"Once Edmonton got a good team in the NHL, the hard facts are that Winnipeg was a good team but unfortunate to be in the same division. I always said the toughest games Edmonton had in those early NHL years were against Winnipeg and once they were past Winnipeg, it was clear sailing for them."
The NHL chapter
The admission of both Winnipeg and Edmonton to the NHL in 1979 was a clear turning point in the rivalry.
Two of the most dominant Jets players of the earlier era, Hedberg and Nilsson, had moved on, signing with the NHL's New York Rangers in 1978, and a wave of new talent continued to influence the head-to-head competition.
Glen Sather, a workmanlike forward who played 658 games in the NHL, joined the WHA's Oilers in 1976-77 season. He replaced Bep Guidolin, becoming player-coach with 18 games left in the regular season and going behind the bench full time the next season.
Sather, who was named Oilers GM in 1980, pointed to what he saw happening in Winnipeg as one of the great influences on Edmonton in the NHL.
"I liked the way they played," he said. "It was a program that was infused with all the young guys like the ones we had in Edmonton, and that took a little time. Those things don't happen overnight. I think they set the table to see how you can play that way and how you can be successful.
"I mean, they had some great talent there, too, so that always helps."
As with those stellar European players joining the Jets, it was the introduction of a new character to the story that also helped shift the balance of power.
Seventeen years old at the time, he was acquired Nov. 2, 1978, by the Oilers from the soon-to-fold Indianapolis Racers. It would turn out to be a monumental move for the Oilers and the NHL and a massive miss for Winnipeg.
With his franchise in financial difficulty, Racers owner Nelson Skalbania had decided to cash in the seven-year personal-services contract Gretzky had signed less than five months earlier, on June 12. He offered Gretzky to both the Oilers and Jets.
The new Winnipeg ownership group had just come up with $500,000 to purchase the contracts of 13 players from the folded Houston Aeros.
New partners Michael Gobuty and Barry Shenkarow decided to offer Skalbania $250,000 and one-sixth of their franchise for Gretzky, and flew to Indianapolis to meet him, according to "The Rebel League: The Short and Unruly Life of the World Hockey Association," by Ed Willes.
Oilers owner Peter Pocklington was offering as much as $850,000, and Skalbania took the money.
One famous story surrounding the Gretzky move had Skalbania challenging Gobuty to a game of backgammon, with the franchise and Gretzky as the stakes.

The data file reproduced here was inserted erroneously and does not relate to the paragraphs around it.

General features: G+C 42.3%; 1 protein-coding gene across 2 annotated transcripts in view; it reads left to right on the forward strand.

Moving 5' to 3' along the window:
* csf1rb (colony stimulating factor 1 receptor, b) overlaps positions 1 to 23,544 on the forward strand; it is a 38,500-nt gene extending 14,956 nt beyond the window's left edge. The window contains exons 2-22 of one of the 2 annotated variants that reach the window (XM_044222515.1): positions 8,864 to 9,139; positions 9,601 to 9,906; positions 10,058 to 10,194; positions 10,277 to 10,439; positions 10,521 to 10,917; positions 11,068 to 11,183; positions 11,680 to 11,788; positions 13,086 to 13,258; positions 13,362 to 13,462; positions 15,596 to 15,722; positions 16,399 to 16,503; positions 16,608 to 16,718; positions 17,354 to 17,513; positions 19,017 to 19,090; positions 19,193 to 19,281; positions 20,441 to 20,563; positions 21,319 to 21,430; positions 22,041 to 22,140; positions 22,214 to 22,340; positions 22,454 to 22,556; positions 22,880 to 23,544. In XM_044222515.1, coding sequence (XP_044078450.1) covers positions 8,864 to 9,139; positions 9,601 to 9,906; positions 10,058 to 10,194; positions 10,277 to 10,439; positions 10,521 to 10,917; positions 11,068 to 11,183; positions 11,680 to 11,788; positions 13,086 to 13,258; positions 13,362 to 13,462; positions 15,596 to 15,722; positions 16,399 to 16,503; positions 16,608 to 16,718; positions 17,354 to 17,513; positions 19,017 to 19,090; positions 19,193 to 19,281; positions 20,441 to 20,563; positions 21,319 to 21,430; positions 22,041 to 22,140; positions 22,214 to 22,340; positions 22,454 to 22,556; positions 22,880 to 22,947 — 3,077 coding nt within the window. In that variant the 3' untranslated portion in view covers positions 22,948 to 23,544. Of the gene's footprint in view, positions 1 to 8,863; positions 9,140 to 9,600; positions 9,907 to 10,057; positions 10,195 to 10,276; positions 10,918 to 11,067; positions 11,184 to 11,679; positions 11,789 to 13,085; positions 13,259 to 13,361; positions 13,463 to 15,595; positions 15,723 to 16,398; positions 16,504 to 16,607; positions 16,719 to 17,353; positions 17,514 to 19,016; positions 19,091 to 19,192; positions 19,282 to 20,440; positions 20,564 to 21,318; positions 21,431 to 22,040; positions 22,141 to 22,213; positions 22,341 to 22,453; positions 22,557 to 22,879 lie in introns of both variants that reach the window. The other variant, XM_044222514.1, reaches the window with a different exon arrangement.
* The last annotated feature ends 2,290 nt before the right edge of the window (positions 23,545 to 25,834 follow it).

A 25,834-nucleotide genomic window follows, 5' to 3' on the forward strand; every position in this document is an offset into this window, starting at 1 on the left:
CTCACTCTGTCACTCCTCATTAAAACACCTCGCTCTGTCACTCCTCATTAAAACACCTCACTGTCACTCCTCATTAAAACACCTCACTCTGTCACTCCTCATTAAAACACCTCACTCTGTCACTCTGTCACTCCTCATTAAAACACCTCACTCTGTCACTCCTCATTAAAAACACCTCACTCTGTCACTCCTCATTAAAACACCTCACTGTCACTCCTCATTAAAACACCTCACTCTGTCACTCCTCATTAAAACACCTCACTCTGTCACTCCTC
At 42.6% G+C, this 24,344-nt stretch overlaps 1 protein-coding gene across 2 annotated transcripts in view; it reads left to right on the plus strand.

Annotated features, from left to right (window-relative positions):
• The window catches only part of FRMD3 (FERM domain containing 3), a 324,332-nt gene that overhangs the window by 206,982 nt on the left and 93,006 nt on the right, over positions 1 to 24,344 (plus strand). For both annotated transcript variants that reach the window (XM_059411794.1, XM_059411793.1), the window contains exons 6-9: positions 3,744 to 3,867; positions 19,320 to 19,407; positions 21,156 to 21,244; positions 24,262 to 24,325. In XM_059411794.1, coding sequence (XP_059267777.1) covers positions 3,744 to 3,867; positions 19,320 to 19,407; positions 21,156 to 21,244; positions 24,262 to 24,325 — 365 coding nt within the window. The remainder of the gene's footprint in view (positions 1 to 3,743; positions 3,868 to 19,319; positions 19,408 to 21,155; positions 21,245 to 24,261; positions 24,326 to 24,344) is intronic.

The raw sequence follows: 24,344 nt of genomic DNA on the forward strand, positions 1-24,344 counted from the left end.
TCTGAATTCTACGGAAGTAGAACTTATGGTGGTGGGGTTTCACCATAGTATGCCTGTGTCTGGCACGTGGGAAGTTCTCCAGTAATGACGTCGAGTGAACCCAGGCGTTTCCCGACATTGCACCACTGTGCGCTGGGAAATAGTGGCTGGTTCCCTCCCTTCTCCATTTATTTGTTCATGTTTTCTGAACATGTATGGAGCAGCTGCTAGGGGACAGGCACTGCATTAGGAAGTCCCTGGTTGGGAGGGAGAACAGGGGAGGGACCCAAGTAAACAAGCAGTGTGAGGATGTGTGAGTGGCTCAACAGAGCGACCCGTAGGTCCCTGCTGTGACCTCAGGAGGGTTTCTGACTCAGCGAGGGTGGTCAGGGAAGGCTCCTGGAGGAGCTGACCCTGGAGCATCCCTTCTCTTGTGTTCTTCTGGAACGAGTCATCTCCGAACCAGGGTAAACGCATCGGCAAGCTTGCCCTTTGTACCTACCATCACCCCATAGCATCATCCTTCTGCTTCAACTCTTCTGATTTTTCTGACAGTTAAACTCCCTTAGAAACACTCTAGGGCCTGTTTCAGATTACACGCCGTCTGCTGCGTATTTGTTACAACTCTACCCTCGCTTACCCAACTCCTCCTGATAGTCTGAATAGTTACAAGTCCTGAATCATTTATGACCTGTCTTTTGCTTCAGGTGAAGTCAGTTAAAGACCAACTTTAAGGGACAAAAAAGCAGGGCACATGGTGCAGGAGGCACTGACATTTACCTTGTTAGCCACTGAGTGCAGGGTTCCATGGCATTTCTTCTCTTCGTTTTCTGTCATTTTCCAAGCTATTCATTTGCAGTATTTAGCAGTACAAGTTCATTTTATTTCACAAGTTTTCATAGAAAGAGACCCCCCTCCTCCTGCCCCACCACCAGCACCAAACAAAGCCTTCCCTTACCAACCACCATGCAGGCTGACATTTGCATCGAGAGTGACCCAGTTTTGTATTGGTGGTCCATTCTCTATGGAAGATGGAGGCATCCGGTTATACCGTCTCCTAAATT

"I just said, 'Uh, no'," Shenkarow told Willes. "Obviously it wasn't the right decision, but at the time it made sense. We had no idea about the NHL. Paying that kind of money for a player in the WHA was illogical. We had just spent all this money on the Houston players. Gretzky represented a big gamble for us."
Outgoing general manager Rudy Pilous didn't think Gretzky was big enough or a good enough skater. Incoming GM John Ferguson, who didn't take over until a month after the Gretzky trade, reportedly liked The Great One quite a lot.
And Skalbania apparently liked backgammon. He reportedly played Pocklington, who would get to trade for Gretzky if he won, with the Oilers owner putting up part of an art collection. Pocklington won, and Gretzky, goalie Eddie Mio and forward Peter Driscoll were traded to Edmonton in the cash deal.
"I knew from the very beginning that with Wayne, we'd have a great opportunity," Sather said. "The unusual thing was that Wayne was offered to Winnipeg instead of Edmonton and I think Rudy Pilous was the one running the team at the time and he just didn't think that Wayne was ever going to amount to anything because Wayne was small. But he forgot about one thing: talent. And intelligence. And Wayne had an abundance of all that stuff."
Through some fancy wheeling and dealing, including agreeing to take the last pick in each round of their first NHL Draft, the Oilers managed to hang on to Gretzky as a priority selection in the transition to the NHL.
Gretzky said that Sather was highly focused on the way to proceed in the NHL.
"Glen's vision or goal in building the Oilers was patterned after Bobby Hull and Anders Hedberg and Ulf Nilsson and Kent Nilsson and Lars-Erik Sjoberg in Winnipeg," Gretzky said. "That's the kind of team Glen wanted and that was the kind of team that he built in the NHL when nobody had a team like that. He really believed in puck control and puck-handling and skating."
Again, building and succeeding didn't happen overnight.
"We went through the expansion draft to go from the WHA to the NHL and we were fortunate enough to be blessed with Gretzky," Sather said. "And then we needed to have certain kinds of players to put around him to make everything work together.
"Things began to happen and then it was a matter of getting everyone to play under the same system and it wasn't the old skate up and down your wing and dump the puck in and dump the puck out and try to kick the hell out of everybody.
"That certainly wasn't the way the Jets played in the WHA. They were a very strong, finesse-type hockey team. I liked that style of play.
"I think you see the NHL is starting to play more like that today. It's a good way to play."
When the teams joined the NHL, the results of the rivalry skewed heavily toward Edmonton.
Beginning in 1983, the Oilers and Jets faced each other six times in the Stanley Cup Playoffs, with Edmonton winning all six series. It began with two Oilers sweeps, in best-of-five Smythe Division first-round series in 1983 and 1984.
The Oilers were swept by the New York Islanders in the 1983 Stanley Cup Final, but in 1984, they won it all. Gretzky was awarded the Hart Trophy as League MVP for the fifth time in his run of eight straight, and also won the Art Ross Trophy as scoring champion for the fourth straight season (he would also win it the next three seasons).